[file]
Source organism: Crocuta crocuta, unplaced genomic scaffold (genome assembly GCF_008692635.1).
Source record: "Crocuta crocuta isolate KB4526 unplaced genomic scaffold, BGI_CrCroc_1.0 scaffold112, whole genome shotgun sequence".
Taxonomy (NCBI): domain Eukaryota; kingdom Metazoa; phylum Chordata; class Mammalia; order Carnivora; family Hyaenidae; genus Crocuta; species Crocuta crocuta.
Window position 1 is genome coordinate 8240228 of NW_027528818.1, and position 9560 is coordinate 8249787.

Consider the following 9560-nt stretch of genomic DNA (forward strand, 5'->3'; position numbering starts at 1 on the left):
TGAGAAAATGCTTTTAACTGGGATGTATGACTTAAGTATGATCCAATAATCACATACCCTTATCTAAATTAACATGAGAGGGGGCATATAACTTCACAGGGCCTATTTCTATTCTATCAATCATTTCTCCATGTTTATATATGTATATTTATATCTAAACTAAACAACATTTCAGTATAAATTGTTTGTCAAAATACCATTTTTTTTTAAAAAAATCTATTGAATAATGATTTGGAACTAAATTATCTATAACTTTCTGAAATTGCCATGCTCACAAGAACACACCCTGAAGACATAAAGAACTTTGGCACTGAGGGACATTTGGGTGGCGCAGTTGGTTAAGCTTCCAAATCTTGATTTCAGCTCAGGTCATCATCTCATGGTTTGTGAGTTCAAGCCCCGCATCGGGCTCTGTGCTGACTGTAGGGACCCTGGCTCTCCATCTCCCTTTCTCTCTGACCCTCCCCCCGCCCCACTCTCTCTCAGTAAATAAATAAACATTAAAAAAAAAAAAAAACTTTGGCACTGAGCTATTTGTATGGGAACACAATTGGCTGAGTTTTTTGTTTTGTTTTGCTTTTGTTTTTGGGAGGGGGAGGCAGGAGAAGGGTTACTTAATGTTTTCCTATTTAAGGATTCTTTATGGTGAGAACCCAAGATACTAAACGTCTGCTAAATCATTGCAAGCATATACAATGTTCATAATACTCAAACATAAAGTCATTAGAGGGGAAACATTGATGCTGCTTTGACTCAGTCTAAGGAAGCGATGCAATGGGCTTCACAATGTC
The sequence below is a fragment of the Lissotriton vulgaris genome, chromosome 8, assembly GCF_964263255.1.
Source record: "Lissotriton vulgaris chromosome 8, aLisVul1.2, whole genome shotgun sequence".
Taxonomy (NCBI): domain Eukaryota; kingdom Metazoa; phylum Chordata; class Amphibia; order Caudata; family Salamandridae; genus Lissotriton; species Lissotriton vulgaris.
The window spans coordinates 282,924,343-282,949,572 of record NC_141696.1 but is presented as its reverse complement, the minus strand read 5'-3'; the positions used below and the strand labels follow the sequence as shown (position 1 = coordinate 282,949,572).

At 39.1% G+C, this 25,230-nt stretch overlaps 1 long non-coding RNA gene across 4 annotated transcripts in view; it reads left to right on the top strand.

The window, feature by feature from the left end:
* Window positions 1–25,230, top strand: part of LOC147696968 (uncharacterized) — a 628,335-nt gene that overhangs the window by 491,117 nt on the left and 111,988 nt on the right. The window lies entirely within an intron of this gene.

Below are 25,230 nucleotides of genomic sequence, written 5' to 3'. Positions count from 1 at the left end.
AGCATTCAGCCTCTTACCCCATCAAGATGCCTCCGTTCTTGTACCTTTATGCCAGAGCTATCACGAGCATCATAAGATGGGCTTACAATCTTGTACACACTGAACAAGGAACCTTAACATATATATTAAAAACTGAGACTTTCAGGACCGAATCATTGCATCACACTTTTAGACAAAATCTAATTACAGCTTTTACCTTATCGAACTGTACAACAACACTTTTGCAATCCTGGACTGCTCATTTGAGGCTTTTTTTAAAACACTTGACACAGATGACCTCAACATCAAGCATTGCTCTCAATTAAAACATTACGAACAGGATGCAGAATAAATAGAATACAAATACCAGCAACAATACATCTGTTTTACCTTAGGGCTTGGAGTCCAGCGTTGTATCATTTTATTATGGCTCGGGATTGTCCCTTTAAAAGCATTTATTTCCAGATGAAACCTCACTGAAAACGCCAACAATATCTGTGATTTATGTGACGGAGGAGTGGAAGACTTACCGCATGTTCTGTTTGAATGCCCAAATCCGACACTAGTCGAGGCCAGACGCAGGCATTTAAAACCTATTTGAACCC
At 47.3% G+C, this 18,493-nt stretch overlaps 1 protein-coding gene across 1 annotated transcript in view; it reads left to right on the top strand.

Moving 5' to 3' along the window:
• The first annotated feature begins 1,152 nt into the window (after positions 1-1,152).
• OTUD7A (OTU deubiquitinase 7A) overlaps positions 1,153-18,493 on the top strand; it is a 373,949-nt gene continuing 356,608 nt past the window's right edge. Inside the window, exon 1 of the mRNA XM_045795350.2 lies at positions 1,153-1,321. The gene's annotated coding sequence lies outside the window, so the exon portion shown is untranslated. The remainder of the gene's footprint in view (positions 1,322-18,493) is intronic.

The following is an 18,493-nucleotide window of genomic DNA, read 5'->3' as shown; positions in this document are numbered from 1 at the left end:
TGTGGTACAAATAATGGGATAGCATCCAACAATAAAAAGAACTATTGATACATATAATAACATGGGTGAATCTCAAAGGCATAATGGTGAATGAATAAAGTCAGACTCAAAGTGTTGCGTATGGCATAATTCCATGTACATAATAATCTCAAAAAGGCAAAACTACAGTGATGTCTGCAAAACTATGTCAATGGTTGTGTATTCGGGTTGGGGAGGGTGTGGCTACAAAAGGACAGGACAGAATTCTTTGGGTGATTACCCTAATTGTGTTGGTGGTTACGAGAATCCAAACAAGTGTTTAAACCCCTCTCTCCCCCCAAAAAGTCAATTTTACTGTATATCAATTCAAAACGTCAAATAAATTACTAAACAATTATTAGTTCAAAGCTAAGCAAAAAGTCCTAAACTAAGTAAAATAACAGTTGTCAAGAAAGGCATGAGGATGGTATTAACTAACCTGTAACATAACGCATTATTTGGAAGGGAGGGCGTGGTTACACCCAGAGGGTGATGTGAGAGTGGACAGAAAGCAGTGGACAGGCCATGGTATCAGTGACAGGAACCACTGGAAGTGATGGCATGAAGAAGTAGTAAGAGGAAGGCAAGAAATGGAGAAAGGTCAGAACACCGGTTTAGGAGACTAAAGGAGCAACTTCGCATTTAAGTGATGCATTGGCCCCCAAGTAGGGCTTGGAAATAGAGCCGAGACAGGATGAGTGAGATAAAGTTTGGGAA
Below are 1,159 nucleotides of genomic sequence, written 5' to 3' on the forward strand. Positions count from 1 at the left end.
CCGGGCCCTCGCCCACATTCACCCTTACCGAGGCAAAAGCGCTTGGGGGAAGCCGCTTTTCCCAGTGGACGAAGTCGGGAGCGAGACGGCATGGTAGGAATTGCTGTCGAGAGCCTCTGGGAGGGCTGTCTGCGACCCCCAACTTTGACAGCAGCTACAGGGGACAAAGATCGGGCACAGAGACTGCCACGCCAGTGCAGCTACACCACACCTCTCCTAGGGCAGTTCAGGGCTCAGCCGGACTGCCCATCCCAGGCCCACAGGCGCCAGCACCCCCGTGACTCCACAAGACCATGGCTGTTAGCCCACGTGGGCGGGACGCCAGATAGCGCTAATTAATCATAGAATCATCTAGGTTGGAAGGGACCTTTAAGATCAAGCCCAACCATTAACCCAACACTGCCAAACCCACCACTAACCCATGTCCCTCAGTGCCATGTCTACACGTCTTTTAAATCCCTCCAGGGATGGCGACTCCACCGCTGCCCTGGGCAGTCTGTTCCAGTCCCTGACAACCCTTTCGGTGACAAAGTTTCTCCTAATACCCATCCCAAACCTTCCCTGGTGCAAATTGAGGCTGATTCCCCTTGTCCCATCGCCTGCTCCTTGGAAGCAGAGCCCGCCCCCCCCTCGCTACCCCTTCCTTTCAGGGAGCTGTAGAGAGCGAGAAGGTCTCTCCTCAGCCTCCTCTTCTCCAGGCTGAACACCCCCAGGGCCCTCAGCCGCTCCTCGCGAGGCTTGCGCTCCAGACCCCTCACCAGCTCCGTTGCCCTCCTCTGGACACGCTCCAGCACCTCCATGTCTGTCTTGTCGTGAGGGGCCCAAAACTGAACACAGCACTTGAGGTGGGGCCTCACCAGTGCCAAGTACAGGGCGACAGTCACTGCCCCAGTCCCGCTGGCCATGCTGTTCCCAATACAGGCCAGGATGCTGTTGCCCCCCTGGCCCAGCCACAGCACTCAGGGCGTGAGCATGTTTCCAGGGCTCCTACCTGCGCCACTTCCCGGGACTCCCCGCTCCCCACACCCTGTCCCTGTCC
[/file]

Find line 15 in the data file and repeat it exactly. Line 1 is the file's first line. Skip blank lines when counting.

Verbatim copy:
AGCATTCAGCCTCTTACCCCATCAAGATGCCTCCGTTCTTGTACCTTTATGCCAGAGCTATCACGAGCATCATAAGATGGGCTTACAATCTTGTACACACTGAACAAGGAACCTTAACATATATATTAAAAACTGAGACTTTCAGGACCGAATCATTGCATCACACTTTTAGACAAAATCTAATTACAGCTTTTACCTTATCGAACTGTACAACAACACTTTTGCAATCCTGGACTGCTCATTTGAGGCTTTTTTTAAAACACTTGACACAGATGACCTCAACATCAAGCATTGCTCTCAATTAAAACATTACGAACAGGATGCAGAATAAATAGAATACAAATACCAGCAACAATACATCTGTTTTACCTTAGGGCTTGGAGTCCAGCGTTGTATCATTTTATTATGGCTCGGGATTGTCCCTTTAAAAGCATTTATTTCCAGATGAAACCTCACTGAAAACGCCAACAATATCTGTGATTTATGTGACGGAGGAGTGGAAGACTTACCGCATGTTCTGTTTGAATGCCCAAATCCGACACTAGTCGAGGCCAGACGCAGGCATTTAAAACCTATTTGAACCC